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Bouchard, M. (1994). Canadian Journal of Psychoanalysis/revue Canadienne De Psychanalyse. I, Number 1, 1993: Eating Disorders and Femininity: Some Reflections on Adult Cases that Presented an Eating Disorder during Adolescence. Janine Chasseguet-Smirgel. Pp. 101-122.. Psychoanal Q., 63:821-822.
Psychoanalytic Electronic Publishing: Canadian Journal of Psychoanalysis/revue Canadienne De Psychanalyse. I, Number 1, 1993: Eating Disorders and Femininity: Some Reflections on Adult Cases that Presented an Eating Disorder during Adolescence. Janine Chasseguet-Smirgel. Pp. 101-122.
The study of philosophy and religion confronts us with the body-soul duality, the body considered as an instrument of the devil destined to overpower the human soul, a filthy coating we must rid ourselves of. The body has needs and desires that persecute the psyche. It changes, declines, dies, and rots, while the psychic self (the "soul" in its metaphysical version) is limitless, glorious, and eternal. Selvini-Palazzoli was the first to demonstrate that in anorexia it is not food the patient fears, but the
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body. Bulimia represents the same effort to control the body, the same desperate attempt to be in charge. Tota mulier in utero. This misogynous adage, motivated by masculine envy and fear of the creative maternal, corresponds to the internal self-image of certain female adolescents, against which they rebel.
The author examines the unconscious relationship between excreta and food, between eating disorders and autoerotic deviations, in her patients. She suggests that eating disorders are manifested as a means to attain self-sufficiency; such patients attempt on an unconsciousfantasy level to function in an autarchical manner, to be independent of whatever comes from the external world. In bulimia, as in anorexia, the object is not food; the object is the body itself, confounded with the body of the mother. The issue is, above all, one of taking charge, of distending the body, making it swallow anything, in any order. The anal signification of this behavior is often evident. It is possible to link the excremental bulimic world to the negative nature of the precocious infantile autoeroticism of these patients (anal masturbation and its derivatives). In the same vein, in bulimia there exists an autarchical fantasy in which the subject eats her own feces. The equation between feces and food, between the subject's buttocks and the mother's, as well as the mother's breasts, indicates the various characteristics common to bulimic patients: autarchical illusion and pseudoindependence; kleptomania; the food-feces equivalence; active sexual behavior marked by fear of maternal intrusion and control, the sexual partner being insufficiently differentiated from the mother.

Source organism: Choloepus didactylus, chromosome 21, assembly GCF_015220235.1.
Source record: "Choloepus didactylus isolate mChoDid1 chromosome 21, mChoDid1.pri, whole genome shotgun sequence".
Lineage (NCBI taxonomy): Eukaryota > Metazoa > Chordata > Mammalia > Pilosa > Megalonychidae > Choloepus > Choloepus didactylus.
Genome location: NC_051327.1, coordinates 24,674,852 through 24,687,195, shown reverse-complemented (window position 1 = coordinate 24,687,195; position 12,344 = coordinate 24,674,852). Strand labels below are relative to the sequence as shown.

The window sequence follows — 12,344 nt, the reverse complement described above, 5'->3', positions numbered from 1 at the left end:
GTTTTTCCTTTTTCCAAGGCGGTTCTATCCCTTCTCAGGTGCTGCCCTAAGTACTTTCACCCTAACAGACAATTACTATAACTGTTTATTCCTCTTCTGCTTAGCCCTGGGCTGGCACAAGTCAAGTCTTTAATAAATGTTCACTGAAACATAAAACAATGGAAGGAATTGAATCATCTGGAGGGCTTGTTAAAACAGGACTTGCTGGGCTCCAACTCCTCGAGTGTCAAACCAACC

These activities conceal unavowed passive desires experienced as shameful and dangerous: sometimes manifest homosexuality, which aids in disengaging from the maternal feminine through projection of the ideal self onto another woman; penis envy, the desire to acquire the member lacking in the mother, in order to become differentiated; the violent, quasi-incestuous father, insufficiently differentiated from the maternal imago, and encouraging pregenitalregression; and the appearance of perverse behaviors without stable organization. Despite struggles for autonomy, the patient does not abandon the desire to merge with the primaryobject, to repair the precociously experienced discontinuity. Several clinical cases serve as examples. Chasseguet-Smirgel concludes by emphasizing that these hypotheses are far from being applicable to all women. The construction of a positive autoeroticism makes it possible to avoid the dramas to which eating disorders bear witness.
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Bouchard, M. (1994). Canadian Journal of Psychoanalysis/revue Canadienne De Psychanalyse. I, Number 1, 1993. Psychoanal. Q., 63:821-822